See the trailer and featurettes here.
For more on the movie this is the website.

Release Formats: Standard, IMAX
Genre: Horror
Now Playing: Wide Release

Rating: R (for violence/horror, bloody images, and for language)

9/11

(Atlas) Charlie Sheen, Whoopi Goldberg, Gina Gershon, Luis Guzman. On one of the grimmest days in the history of our country, five total strangers are in an elevator in the World Trade Center when an airplane crashes into their building. Trapped and without a hope of rescue, they must work together and find a way out, not realizing that the clock is ticking and time is running out.

See the trailer here.
For more on the movie this is the website.

Release Formats: Standard
Genre: Historical Drama
Now Playing: AMC Disney Springs, AMC Universal Cineplex, AMC West Oaks, Cobb Plaza, Regal Oviedo Marketplace, Regal Waterford Lakes

Rating: R (for language)

Crown Heights

(Amazon/IFC) Lakeith Stanfield, Nnamdi Asomugha, Natalie Paul, Adriane Lenox. Colin Warner, an immigrant from the Caribbean living in the Crown Heights neighborhood of Brooklyn, was accused of a murder he didn’t commit. Despite only the testimony of unreliable eyewitnesses, he was convicted and sent to prison. His best friend, Carl “KC” King and his childhood sweetheart Antoinette stood by Colin despite a system that had taken everything from him, believing that one day they would set him free and justice would prevail. This is their incredible true story.

See the trailer and a featurette here.
For more on the movie this is the website

Release Formats: Standard
Genre: Biographical Drama
Now Playing: AMC Altamonte Mall, AMC Disney Springs

Rating: R (for language throughout, some sexuality/nudity and violence)

Fallen

(Vertical/Destination) Addison Timlin, Jeremy Irvine, Lola Kirke, Joely Richardson. A 17-year-old girl with an attitude is sent off to a reformatory after being unjustly blamed for the death of another student. Once there, she is drawn to two different boys, each of whom has an incredible secret. In the meantime, she is experiencing inexplicable events and strange visions, leading her to the conclusion that she must figure out the secrets of her own past in order to navigate a very rocky road that could lead to a cataclysmic destination. This is based on a series of young adult fantasy novels.

See the trailer here.
For more on the movie this is the website.

Release Formats: Standard
Genre: Fantasy
Now Playing: AMC Universal Cineplex

Rating: PG-13 (for thematic material, violent images, some sensuality, language and teen partying)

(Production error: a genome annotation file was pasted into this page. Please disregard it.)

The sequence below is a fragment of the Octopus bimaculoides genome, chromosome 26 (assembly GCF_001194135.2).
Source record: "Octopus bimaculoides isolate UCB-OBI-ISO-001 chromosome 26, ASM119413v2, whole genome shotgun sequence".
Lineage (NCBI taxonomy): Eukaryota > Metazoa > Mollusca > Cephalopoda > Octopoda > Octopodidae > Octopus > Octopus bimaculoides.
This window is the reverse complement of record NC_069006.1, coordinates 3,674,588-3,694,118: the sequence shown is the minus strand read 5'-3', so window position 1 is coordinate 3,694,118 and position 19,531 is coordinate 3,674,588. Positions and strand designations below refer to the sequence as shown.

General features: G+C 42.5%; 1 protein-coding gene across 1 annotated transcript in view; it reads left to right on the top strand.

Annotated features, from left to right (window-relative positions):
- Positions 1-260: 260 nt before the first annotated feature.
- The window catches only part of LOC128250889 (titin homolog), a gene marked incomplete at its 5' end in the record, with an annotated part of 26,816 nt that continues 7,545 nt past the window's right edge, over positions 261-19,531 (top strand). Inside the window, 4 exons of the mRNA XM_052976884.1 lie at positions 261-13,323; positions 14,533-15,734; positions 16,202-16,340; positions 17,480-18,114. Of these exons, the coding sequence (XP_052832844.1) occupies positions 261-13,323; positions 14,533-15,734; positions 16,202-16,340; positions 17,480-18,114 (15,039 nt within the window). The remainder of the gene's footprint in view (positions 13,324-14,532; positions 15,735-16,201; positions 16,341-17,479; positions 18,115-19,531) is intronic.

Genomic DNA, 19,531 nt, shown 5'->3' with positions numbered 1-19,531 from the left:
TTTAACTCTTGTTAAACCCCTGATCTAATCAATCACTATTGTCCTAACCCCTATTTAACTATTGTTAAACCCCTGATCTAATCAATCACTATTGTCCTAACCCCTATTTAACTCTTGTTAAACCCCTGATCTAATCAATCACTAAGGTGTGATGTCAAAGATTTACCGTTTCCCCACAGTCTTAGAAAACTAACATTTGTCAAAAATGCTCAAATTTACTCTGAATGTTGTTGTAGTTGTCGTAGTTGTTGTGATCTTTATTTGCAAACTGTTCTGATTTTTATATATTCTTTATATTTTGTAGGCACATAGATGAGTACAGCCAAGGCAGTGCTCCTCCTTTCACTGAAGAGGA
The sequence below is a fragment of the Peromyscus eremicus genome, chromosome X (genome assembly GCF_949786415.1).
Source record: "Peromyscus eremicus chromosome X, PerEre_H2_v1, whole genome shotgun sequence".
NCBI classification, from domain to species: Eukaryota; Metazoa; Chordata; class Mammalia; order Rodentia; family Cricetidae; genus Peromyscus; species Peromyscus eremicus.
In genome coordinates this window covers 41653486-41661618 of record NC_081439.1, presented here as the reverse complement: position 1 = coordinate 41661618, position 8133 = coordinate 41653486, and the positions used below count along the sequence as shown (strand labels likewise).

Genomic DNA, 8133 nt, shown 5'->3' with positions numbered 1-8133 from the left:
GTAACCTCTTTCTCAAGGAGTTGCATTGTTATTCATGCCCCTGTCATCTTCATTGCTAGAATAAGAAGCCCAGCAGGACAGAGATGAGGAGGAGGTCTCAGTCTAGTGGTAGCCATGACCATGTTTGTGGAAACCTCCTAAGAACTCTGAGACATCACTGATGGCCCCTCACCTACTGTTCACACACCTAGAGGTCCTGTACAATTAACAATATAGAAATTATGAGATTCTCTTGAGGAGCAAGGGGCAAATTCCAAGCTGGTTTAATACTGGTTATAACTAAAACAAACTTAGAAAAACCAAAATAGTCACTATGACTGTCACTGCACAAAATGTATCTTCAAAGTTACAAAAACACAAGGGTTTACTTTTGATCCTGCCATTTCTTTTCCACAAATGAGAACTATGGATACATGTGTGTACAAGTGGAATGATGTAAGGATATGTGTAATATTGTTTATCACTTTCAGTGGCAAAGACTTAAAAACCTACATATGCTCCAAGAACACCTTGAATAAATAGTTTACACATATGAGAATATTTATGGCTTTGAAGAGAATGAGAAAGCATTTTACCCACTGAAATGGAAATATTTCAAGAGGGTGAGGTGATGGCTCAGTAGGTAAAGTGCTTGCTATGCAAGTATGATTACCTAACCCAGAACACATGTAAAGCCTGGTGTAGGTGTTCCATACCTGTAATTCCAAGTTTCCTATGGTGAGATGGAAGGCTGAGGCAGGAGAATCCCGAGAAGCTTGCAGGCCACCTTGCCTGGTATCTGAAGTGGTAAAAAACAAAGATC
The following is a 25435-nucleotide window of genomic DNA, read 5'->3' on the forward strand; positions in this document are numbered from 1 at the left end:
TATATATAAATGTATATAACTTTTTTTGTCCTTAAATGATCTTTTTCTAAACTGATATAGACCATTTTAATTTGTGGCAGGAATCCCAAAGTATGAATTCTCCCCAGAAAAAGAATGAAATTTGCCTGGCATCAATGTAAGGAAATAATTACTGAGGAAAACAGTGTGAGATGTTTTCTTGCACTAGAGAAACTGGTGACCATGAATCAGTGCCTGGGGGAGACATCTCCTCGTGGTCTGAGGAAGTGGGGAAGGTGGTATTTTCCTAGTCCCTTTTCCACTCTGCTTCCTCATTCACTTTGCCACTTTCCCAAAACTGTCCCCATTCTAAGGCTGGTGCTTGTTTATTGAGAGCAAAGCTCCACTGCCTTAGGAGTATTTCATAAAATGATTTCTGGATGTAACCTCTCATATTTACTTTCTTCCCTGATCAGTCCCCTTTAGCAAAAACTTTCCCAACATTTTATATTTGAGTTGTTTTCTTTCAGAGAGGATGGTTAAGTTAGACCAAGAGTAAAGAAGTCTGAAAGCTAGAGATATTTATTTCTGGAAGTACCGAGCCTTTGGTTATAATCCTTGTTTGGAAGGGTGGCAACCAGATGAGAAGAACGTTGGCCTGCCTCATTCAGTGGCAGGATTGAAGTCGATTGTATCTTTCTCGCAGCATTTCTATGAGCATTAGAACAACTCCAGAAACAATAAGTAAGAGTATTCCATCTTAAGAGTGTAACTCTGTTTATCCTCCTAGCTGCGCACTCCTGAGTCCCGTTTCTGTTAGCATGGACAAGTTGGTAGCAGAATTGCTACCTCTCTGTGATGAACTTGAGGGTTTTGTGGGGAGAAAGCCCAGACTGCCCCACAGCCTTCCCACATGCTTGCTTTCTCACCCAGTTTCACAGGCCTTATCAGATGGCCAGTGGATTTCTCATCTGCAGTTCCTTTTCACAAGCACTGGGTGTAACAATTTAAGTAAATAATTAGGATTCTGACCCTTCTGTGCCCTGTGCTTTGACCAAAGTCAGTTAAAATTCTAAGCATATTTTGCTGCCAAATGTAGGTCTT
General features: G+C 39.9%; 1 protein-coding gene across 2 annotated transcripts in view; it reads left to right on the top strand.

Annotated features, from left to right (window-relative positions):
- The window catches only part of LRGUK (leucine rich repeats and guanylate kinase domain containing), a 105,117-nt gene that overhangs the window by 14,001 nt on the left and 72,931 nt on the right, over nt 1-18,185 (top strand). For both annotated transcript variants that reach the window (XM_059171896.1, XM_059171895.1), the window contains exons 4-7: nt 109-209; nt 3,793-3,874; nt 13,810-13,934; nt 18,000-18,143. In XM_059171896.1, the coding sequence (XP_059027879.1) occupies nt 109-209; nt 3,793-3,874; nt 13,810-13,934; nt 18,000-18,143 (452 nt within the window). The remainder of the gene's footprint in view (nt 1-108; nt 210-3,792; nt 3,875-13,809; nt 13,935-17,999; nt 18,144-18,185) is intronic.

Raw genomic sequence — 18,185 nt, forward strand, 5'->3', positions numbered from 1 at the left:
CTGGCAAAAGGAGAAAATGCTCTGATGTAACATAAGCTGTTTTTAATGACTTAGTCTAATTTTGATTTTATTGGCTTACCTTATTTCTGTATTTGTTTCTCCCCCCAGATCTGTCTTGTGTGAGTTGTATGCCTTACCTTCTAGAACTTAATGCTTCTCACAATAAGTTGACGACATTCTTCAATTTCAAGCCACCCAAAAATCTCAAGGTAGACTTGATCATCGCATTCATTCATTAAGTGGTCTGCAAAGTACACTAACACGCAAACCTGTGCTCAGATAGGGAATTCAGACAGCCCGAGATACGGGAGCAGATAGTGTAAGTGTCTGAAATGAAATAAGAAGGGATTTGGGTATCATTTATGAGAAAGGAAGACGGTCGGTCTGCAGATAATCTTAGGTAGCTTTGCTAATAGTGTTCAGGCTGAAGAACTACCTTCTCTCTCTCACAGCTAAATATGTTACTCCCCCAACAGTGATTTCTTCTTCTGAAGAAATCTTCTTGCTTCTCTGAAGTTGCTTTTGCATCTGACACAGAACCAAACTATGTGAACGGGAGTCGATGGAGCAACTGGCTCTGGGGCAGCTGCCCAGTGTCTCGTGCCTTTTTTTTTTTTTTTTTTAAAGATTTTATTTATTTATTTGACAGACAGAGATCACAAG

Home Again

(Open Road) Reese Witherspoon, Nat Wolff, Lake Bell, Michael Sheen. A woman newly separated from her husband and raising their kids on her own agrees to allow three young men to live in her home and share expenses. However, things get super complicated when her ex-husband decides to try and win her back especially since she’s developed feelings for one of the guys.

See the trailer and clips here.
For more on the movie this is the website

Release Formats: Standard
Genre: Romantic Comedy
Now Playing: Wide Release

Rating: PG-13 (for some thematic and sexual material)

I Do…Until I Don’t

(Film Arcade) Lake Bell, Ed Helms, Paul Reiser, Mary Steenburgen. Three couples, all in different places in their marriage, are the focus of this ensemble comedy from writer/director/actress Bell who has made some compelling films recently both in front of and behind the camera.

See the trailer here
For more on the movie this is the website

Release Formats: Standard
Genre: Comedy
Now Playing: Regal Winter Park Village

Rating: R (for sexual material and language)

ALSO OPENING IN ORLANDO/DAYTONA:

Daddy
Gunshy
The Midwife
True to the Game
Yuddham Sharanam

ALSO OPENING IN MIAMI:

Calle 54
The Good Catholic
The Last Mentsch
The Limehouse Golem
Man in Red Bandana
True to the Game
Yuddham Sharanam

ALSO OPENING IN TAMPA:

Chasing Trane: The John Coltrane Documentary
Gunshy
The Limehouse Golem
Rememory
True to the Game
Turn It Around: The Story of East Bay Punk
Yuddham Sharanam

ALSO OPENING IN JACKSONVILLE:

England is Mine
Love You to the Stars and Back
True to the Game
Yuddham Sharanam

SCHEDULED FOR REVIEW:

Chasing Trane: The John Coltrane Documentary
Crown Heights
Home Again
It
Man in Red Bandana
Turn It Around: The Story of East Bay Punk

The Intern


"I'll see your Raging Bull weight gain and raise you a Les Mis shaved head."

“I’ll see your Raging Bull weight gain and raise you a Les Mis shaved head.”

(2015) Comedy (Warner Brothers) Robert De Niro, Anne Hathaway, Rene Russo, Anders Holm, JoJo Kushner, Andrew Rannells, Adam DeVine, Zack Pearlman, Jason Orley, Christina Scherer, Nat Wolff, Linda Lavin, Celia Weston, Steve Vinovich, C.J. Wilson, Mary Kay Place, Erin Mackey, Christina Brucato, Wallis Currie-Wood, Molly Bernard, Paulina Singer. Directed by Nancy Meyers

Our culture is going from youth-oriented to youth-obsessed. We tend to marginalize the elderly, joke about their inability to decipher technology. As much as we dismiss the elderly, at the same time we don’t want to die young either. We want to live long, full lives. We also tend to ignore that in order to do that, we have to age.

Ben Whittaker (De Niro) has done that. He’s aged. He turns around and finds himself to be 70 and alone, his beloved wife passed on, retired from a successful 40-year career printing phone books. Even the industry he devoted so much of his life to has gone the way of the horse and buggy.

He tries to fill his days with tai chi sessions, Mandarin lessons and lattes. He also finds himself spending an unsettling amount of time at the funerals of his friends. He is busy but curiously unfulfilled. Even some flirtations with a lady his age (Lavin) – most of the flirtation coming from her end – leave him empty and even more cognizant that his life lacks something.